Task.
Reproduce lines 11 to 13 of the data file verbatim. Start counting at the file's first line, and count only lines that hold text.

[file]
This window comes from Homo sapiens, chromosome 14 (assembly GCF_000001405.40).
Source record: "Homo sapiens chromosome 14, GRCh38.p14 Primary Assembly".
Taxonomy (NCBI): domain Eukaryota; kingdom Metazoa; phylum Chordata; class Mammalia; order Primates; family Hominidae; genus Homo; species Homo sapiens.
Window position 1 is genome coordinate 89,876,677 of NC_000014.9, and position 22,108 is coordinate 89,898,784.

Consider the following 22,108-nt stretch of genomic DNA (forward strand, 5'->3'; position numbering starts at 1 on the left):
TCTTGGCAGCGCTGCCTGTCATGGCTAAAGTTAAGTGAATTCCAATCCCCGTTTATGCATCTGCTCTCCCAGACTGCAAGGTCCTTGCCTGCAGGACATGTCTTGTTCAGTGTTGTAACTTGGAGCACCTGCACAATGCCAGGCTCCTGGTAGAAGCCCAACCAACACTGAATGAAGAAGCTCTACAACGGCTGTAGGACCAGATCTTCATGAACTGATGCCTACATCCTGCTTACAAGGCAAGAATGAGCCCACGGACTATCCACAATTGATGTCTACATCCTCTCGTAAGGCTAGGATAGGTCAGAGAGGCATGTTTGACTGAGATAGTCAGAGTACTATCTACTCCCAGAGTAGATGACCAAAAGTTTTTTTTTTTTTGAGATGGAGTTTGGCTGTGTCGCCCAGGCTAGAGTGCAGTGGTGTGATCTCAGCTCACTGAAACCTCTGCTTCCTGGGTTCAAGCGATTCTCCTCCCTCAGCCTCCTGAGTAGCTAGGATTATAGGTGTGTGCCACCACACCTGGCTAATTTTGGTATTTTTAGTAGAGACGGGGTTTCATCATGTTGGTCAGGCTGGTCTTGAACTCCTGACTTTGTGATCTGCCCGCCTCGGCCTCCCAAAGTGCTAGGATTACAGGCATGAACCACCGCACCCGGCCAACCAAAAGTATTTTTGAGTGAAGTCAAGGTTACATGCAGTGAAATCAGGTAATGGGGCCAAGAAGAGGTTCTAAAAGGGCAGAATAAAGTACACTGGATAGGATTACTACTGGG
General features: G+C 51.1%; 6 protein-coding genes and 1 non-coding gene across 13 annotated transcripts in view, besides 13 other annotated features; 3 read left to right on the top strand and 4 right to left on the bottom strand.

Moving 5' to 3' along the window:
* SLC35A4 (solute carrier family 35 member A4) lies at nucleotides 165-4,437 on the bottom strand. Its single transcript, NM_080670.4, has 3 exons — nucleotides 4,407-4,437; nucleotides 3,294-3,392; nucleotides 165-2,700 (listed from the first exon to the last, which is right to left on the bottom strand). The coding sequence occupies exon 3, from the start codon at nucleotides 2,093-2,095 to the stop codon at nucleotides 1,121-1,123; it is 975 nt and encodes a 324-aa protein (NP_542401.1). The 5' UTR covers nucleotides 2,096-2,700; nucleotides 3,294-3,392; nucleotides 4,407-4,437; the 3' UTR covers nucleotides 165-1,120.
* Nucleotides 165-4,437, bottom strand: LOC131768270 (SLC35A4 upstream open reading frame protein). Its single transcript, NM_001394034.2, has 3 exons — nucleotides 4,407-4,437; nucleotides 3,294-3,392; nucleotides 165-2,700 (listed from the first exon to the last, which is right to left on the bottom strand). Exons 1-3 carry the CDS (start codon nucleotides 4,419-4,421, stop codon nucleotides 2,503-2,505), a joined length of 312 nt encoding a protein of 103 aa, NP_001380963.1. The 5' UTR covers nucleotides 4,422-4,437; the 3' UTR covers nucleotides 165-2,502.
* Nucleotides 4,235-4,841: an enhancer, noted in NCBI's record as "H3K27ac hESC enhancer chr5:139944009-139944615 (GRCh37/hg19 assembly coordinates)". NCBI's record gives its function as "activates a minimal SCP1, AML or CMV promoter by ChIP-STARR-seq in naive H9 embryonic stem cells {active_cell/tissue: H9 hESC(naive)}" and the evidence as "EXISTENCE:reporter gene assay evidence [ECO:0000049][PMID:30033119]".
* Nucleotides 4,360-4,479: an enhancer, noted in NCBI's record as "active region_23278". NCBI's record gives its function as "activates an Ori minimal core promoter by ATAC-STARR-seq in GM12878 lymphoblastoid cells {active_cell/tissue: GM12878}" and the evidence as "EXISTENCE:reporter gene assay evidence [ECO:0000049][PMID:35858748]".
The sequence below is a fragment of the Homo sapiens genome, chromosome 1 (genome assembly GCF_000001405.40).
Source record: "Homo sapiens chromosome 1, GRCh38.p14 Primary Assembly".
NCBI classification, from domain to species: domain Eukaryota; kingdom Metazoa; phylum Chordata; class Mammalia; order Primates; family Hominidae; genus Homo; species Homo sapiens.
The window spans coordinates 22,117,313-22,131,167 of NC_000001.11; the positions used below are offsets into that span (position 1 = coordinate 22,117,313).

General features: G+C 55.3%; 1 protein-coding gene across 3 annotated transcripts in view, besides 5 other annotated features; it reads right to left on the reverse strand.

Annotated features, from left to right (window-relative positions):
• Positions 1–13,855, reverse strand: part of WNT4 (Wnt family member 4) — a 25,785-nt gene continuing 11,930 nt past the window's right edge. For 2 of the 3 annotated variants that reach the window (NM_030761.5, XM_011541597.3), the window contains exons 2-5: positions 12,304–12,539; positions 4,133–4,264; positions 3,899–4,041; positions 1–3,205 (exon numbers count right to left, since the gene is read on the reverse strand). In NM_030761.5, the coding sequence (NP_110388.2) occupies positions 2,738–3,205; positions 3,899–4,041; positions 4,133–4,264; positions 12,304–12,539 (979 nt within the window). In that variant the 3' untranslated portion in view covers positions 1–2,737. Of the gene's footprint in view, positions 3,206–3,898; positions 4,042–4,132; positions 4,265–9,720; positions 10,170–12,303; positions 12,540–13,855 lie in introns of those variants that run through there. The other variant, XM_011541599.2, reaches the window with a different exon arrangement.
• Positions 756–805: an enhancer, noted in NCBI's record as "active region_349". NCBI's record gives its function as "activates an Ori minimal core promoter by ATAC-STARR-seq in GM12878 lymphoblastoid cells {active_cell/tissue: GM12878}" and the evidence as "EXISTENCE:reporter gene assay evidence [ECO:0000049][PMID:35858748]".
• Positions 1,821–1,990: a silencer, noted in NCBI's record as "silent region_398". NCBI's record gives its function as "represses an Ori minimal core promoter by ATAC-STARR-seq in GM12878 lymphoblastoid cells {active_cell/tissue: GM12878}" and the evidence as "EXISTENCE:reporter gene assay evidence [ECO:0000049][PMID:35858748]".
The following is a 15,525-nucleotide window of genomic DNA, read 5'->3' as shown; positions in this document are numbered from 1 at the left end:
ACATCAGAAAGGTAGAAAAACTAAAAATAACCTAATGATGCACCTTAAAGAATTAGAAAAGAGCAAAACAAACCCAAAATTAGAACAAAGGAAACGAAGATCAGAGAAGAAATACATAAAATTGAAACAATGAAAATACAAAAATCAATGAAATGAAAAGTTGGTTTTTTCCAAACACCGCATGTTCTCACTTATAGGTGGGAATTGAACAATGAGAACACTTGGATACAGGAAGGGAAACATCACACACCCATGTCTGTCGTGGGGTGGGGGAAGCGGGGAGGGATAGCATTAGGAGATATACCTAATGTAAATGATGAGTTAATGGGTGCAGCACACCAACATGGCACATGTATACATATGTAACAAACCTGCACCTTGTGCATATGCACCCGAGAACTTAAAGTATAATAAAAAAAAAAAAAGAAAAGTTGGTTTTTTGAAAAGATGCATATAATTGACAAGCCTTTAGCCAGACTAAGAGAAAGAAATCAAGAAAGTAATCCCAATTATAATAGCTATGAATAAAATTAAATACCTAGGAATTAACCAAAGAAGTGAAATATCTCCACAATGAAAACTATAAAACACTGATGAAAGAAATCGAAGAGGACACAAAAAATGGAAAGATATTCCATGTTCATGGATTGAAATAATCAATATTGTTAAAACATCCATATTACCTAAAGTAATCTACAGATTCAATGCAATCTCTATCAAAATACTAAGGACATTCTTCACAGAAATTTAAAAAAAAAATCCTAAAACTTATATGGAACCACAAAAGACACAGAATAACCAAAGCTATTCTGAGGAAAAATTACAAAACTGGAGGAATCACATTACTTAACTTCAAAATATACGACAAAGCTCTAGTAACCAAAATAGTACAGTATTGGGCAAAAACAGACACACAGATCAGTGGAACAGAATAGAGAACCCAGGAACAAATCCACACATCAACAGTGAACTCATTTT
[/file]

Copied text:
* Nucleotides 4,235-4,841: an enhancer, noted in NCBI's record as "H3K27ac hESC enhancer chr5:139944009-139944615 (GRCh37/hg19 assembly coordinates)". NCBI's record gives its function as "activates a minimal SCP1, AML or CMV promoter by ChIP-STARR-seq in naive H9 embryonic stem cells {active_cell/tissue: H9 hESC(naive)}" and the evidence as "EXISTENCE:reporter gene assay evidence [ECO:0000049][PMID:30033119]".
* Nucleotides 4,360-4,479: an enhancer, noted in NCBI's record as "active region_23278". NCBI's record gives its function as "activates an Ori minimal core promoter by ATAC-STARR-seq in GM12878 lymphoblastoid cells {active_cell/tissue: GM12878}" and the evidence as "EXISTENCE:reporter gene assay evidence [ECO:0000049][PMID:35858748]".
The sequence below is a fragment of the Homo sapiens genome, chromosome 1 (genome assembly GCF_000001405.40).